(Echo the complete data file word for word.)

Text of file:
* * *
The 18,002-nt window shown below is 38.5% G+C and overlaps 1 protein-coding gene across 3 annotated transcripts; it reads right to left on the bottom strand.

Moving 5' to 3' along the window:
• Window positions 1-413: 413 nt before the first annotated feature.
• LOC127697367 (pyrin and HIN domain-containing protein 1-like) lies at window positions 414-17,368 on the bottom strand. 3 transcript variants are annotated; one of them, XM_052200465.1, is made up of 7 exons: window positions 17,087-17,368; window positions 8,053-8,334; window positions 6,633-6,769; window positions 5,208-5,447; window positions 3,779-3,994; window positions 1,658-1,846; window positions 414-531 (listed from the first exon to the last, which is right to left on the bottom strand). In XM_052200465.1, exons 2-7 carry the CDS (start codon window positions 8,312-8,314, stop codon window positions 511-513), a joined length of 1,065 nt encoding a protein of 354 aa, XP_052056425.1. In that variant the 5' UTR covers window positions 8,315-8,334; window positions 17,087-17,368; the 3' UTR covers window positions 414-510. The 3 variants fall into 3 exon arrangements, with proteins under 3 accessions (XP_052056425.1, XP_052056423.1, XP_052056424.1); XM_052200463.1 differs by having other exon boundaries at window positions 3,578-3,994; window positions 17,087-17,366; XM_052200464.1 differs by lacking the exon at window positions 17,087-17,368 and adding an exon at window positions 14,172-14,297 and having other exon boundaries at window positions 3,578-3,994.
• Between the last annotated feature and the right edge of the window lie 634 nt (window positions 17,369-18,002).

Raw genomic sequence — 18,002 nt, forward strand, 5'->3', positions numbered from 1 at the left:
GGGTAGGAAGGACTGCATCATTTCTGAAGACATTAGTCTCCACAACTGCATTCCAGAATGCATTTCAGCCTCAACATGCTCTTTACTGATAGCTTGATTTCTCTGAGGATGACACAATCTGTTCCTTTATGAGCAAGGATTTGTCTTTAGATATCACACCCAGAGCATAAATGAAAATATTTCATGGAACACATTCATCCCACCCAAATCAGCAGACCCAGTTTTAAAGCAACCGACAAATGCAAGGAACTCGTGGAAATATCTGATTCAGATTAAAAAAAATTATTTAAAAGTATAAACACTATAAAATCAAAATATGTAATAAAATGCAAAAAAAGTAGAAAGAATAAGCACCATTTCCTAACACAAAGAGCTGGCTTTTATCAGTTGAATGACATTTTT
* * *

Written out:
The 18,002-nt window shown below is 38.5% G+C and overlaps 1 protein-coding gene across 3 annotated transcripts; it reads right to left on the bottom strand.

Moving 5' to 3' along the window:
• Window positions 1-413: 413 nt before the first annotated feature.
• LOC127697367 (pyrin and HIN domain-containing protein 1-like) lies at window positions 414-17,368 on the bottom strand. 3 transcript variants are annotated; one of them, XM_052200465.1, is made up of 7 exons: window positions 17,087-17,368; window positions 8,053-8,334; window positions 6,633-6,769; window positions 5,208-5,447; window positions 3,779-3,994; window positions 1,658-1,846; window positions 414-531 (listed from the first exon to the last, which is right to left on the bottom strand). In XM_052200465.1, exons 2-7 carry the CDS (start codon window positions 8,312-8,314, stop codon window positions 511-513), a joined length of 1,065 nt encoding a protein of 354 aa, XP_052056425.1. In that variant the 5' UTR covers window positions 8,315-8,334; window positions 17,087-17,368; the 3' UTR covers window positions 414-510. The 3 variants fall into 3 exon arrangements, with proteins under 3 accessions (XP_052056425.1, XP_052056423.1, XP_052056424.1); XM_052200463.1 differs by having other exon boundaries at window positions 3,578-3,994; window positions 17,087-17,366; XM_052200464.1 differs by lacking the exon at window positions 17,087-17,368 and adding an exon at window positions 14,172-14,297 and having other exon boundaries at window positions 3,578-3,994.
• Between the last annotated feature and the right edge of the window lie 634 nt (window positions 17,369-18,002).

Raw genomic sequence — 18,002 nt, forward strand, 5'->3', positions numbered from 1 at the left:
GGGTAGGAAGGACTGCATCATTTCTGAAGACATTAGTCTCCACAACTGCATTCCAGAATGCATTTCAGCCTCAACATGCTCTTTACTGATAGCTTGATTTCTCTGAGGATGACACAATCTGTTCCTTTATGAGCAAGGATTTGTCTTTAGATATCACACCCAGAGCATAAATGAAAATATTTCATGGAACACATTCATCCCACCCAAATCAGCAGACCCAGTTTTAAAGCAACCGACAAATGCAAGGAACTCGTGGAAATATCTGATTCAGATTAAAAAAAATTATTTAAAAGTATAAACACTATAAAATCAAAATATGTAATAAAATGCAAAAAAAGTAGAAAGAATAAGCACCATTTCCTAACACAAAGAGCTGGCTTTTATCAGTTGAATGACATTTTT